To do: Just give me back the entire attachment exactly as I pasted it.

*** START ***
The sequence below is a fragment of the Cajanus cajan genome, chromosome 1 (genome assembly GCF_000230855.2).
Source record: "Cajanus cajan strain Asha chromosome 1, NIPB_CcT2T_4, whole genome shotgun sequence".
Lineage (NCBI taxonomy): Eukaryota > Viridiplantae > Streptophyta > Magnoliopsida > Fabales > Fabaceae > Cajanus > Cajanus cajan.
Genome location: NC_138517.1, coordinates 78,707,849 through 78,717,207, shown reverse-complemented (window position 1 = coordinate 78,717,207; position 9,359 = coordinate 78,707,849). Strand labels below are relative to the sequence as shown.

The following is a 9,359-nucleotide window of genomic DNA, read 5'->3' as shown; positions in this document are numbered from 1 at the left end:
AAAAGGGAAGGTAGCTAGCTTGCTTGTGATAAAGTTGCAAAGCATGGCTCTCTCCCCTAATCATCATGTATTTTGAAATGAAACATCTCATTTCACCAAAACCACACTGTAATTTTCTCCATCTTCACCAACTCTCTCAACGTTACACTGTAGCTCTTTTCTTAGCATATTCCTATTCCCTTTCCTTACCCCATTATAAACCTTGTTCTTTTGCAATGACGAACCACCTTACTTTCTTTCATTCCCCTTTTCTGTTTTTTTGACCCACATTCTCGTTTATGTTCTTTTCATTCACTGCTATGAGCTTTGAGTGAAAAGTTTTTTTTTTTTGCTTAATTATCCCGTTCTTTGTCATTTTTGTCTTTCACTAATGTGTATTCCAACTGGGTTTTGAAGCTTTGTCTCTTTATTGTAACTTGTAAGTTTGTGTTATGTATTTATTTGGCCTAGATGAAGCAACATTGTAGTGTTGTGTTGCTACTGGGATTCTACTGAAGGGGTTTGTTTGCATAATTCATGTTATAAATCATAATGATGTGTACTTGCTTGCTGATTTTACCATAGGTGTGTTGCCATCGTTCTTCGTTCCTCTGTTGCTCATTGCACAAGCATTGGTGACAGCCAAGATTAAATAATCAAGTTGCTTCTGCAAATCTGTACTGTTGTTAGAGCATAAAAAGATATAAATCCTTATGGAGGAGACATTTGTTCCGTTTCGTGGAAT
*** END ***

The sequence below is a fragment of the Cajanus cajan genome, chromosome 1 (genome assembly GCF_000230855.2).
Source record: "Cajanus cajan strain Asha chromosome 1, NIPB_CcT2T_4, whole genome shotgun sequence".
Lineage (NCBI taxonomy): Eukaryota > Viridiplantae > Streptophyta > Magnoliopsida > Fabales > Fabaceae > Cajanus > Cajanus cajan.
Genome location: NC_138517.1, coordinates 78,707,849 through 78,717,207, shown reverse-complemented (window position 1 = coordinate 78,717,207; position 9,359 = coordinate 78,707,849). Strand labels below are relative to the sequence as shown.

The following is a 9,359-nucleotide window of genomic DNA, read 5'->3' as shown; positions in this document are numbered from 1 at the left end:
AAAAGGGAAGGTAGCTAGCTTGCTTGTGATAAAGTTGCAAAGCATGGCTCTCTCCCCTAATCATCATGTATTTTGAAATGAAACATCTCATTTCACCAAAACCACACTGTAATTTTCTCCATCTTCACCAACTCTCTCAACGTTACACTGTAGCTCTTTTCTTAGCATATTCCTATTCCCTTTCCTTACCCCATTATAAACCTTGTTCTTTTGCAATGACGAACCACCTTACTTTCTTTCATTCCCCTTTTCTGTTTTTTTGACCCACATTCTCGTTTATGTTCTTTTCATTCACTGCTATGAGCTTTGAGTGAAAAGTTTTTTTTTTTTGCTTAATTATCCCGTTCTTTGTCATTTTTGTCTTTCACTAATGTGTATTCCAACTGGGTTTTGAAGCTTTGTCTCTTTATTGTAACTTGTAAGTTTGTGTTATGTATTTATTTGGCCTAGATGAAGCAACATTGTAGTGTTGTGTTGCTACTGGGATTCTACTGAAGGGGTTTGTTTGCATAATTCATGTTATAAATCATAATGATGTGTACTTGCTTGCTGATTTTACCATAGGTGTGTTGCCATCGTTCTTCGTTCCTCTGTTGCTCATTGCACAAGCATTGGTGACAGCCAAGATTAAATAATCAAGTTGCTTCTGCAAATCTGTACTGTTGTTAGAGCATAAAAAGATATAAATCCTTATGGAGGAGACATTTGTTCCGTTTCGTGGAAT